UPDATE (31/12/20) The exam is now online.
We’ve now gone through the multiple choice component of the exam, and we’ve read the comments below. In brief, and ignoring the screw-ups, most of the questions seemed good, and a number of questions were hard (which is good). We haven’t thought much about the extent to which the questions are trivialised by CAS/Mathematica, although this is of course extremely important; the comments below on this aspect are well worth a careful read.
Here are our question-by-question thoughts:
MCQ1. A decent and non-trivial stationary point question. A pretty mean way to begin.
MCQ2. A contrived and tricky range of function question. A very mean way to continue.
(11/09/21) 42% correct, which is no surprise. The problem was to find the range of g(x) = |bcos-1x -a|, given a, b > 0, and (weirdly) a < bπ/2. The note in the examination report suggests to “Use transformations on g …”, which is incomprehensible. Simplest is to note the extreme values of cos-1x are 0 and π, and then note that we pass through 0 along the way.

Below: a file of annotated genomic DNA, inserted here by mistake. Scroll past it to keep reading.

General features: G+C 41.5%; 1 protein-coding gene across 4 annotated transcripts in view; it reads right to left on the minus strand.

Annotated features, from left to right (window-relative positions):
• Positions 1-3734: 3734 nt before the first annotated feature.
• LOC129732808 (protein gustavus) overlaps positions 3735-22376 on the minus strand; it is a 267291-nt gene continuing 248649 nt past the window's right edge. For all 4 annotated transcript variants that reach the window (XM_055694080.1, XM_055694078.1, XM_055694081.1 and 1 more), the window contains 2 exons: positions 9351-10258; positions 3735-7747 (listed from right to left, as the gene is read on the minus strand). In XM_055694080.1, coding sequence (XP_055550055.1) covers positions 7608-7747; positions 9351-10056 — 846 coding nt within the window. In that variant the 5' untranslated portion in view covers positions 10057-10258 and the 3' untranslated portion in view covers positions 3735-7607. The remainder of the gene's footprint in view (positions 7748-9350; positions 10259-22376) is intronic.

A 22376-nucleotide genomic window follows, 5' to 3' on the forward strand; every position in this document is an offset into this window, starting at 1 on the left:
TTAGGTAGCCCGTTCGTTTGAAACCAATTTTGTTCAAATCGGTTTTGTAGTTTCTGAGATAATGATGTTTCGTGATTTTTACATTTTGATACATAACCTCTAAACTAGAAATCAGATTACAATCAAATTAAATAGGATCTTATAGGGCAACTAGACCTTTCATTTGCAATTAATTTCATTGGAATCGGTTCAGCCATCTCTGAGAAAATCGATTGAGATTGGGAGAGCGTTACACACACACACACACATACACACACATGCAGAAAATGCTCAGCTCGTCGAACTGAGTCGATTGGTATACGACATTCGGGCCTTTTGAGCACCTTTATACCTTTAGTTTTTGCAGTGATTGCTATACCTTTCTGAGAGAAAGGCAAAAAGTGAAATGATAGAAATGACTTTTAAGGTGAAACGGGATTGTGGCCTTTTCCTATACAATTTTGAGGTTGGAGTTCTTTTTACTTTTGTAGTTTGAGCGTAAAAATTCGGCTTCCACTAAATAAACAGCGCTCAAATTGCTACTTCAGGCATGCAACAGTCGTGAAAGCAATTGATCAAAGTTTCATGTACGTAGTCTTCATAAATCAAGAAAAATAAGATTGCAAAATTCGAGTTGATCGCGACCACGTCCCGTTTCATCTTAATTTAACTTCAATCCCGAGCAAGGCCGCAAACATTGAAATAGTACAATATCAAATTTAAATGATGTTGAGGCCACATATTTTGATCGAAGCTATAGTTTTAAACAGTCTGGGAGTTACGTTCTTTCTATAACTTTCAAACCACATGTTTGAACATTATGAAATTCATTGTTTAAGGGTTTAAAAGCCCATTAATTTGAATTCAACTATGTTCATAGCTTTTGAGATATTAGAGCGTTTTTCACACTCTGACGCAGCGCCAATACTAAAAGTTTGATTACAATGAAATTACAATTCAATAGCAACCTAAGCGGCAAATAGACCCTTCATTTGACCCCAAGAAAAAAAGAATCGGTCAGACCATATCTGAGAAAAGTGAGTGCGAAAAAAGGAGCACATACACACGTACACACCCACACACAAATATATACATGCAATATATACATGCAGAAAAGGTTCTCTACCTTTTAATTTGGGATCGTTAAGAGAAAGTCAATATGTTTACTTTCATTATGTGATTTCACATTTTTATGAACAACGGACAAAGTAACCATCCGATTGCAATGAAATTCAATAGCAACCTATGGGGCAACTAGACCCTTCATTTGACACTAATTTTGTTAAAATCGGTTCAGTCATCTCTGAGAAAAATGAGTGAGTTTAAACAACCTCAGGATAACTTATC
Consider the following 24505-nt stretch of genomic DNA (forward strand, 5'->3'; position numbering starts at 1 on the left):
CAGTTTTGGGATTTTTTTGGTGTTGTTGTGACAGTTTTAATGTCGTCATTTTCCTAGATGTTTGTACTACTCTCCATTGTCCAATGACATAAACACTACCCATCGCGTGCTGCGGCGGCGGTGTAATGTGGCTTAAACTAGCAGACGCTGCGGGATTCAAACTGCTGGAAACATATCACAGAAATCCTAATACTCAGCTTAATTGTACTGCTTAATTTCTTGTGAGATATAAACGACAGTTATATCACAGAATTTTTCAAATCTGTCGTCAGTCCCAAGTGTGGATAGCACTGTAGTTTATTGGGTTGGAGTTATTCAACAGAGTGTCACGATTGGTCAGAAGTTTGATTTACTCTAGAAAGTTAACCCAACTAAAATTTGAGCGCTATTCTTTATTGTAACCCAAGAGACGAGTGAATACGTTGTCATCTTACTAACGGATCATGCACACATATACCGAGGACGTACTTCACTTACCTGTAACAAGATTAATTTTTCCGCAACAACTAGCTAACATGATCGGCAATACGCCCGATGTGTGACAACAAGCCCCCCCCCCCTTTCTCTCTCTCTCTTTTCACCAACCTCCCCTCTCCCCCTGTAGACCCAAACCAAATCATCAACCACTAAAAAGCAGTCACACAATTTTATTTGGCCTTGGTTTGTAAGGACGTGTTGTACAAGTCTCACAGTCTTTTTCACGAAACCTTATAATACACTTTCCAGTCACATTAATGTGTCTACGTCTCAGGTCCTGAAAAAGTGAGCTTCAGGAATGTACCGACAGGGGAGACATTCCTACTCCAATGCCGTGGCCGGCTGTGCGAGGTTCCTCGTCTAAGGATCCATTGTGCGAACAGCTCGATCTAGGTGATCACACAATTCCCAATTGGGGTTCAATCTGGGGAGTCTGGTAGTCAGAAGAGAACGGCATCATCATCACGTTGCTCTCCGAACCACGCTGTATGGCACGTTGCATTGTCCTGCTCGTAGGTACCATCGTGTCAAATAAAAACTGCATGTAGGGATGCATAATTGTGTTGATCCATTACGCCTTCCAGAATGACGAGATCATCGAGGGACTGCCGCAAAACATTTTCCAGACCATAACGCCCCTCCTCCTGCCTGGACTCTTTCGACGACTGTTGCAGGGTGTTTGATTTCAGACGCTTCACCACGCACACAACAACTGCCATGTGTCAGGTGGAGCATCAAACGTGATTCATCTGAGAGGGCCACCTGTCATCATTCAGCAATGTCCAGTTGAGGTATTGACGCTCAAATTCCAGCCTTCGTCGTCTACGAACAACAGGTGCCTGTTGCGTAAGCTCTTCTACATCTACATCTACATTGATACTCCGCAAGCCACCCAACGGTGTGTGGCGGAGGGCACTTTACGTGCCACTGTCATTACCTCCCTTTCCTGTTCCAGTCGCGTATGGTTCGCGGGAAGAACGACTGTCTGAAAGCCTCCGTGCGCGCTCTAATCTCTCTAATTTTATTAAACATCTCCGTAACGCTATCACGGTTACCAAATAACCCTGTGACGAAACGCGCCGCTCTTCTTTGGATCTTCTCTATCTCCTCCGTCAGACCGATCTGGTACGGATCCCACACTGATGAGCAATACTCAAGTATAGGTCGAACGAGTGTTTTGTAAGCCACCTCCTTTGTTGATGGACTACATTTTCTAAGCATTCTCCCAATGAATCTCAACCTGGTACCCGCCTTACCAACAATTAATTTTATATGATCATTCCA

MCQ3. A rather weird piecewise constant acceleration question.
MCQ4. A good and not so easy composition of functions question.
MCQ5. Intrinsically a routine and good complex algebra question, but the presentation is a mess. The notation is introduced, but then plays no role; indeed, the question would have been vastly improved by having the offered answers expressed in terms of and . Requiring some extra algebraic manipulation to obtain the correct answer is needless, and a little contrived. (11/09/21) Plus, the gratuitous and stupid use of “equivalence”.
MCQ6. A very easy complex factorisation question.
MCQ7. Ugh! See here.
(11/09/21) 26% correct, solely down to the question being tricked-up garbage. The problem was to choose the partial fraction form of 1/ax(x2 + b), where b < 0. What kind of asshole does that? Plus, as discussed here, the non-appearance of the factor 1/a in the correct answer is absurd.
MCQ8. A nice complex algebra question.
MCQ9. Complete nonsense, as flagged by commenter Red Five, below. See here.
(11/09/21) 35%, which is to be expected on a question that is meaningless crap. VCAA has absolutely no excuse for including such garbage on an exam.
MCQ10. A routine tank mixture problem.
MCQ11. A screw-up, and perhaps a semi-deliberate one, as flagged by commenter John Friend, below. See here.
MCQ12. A straight-forward but nice Euler’s method problem.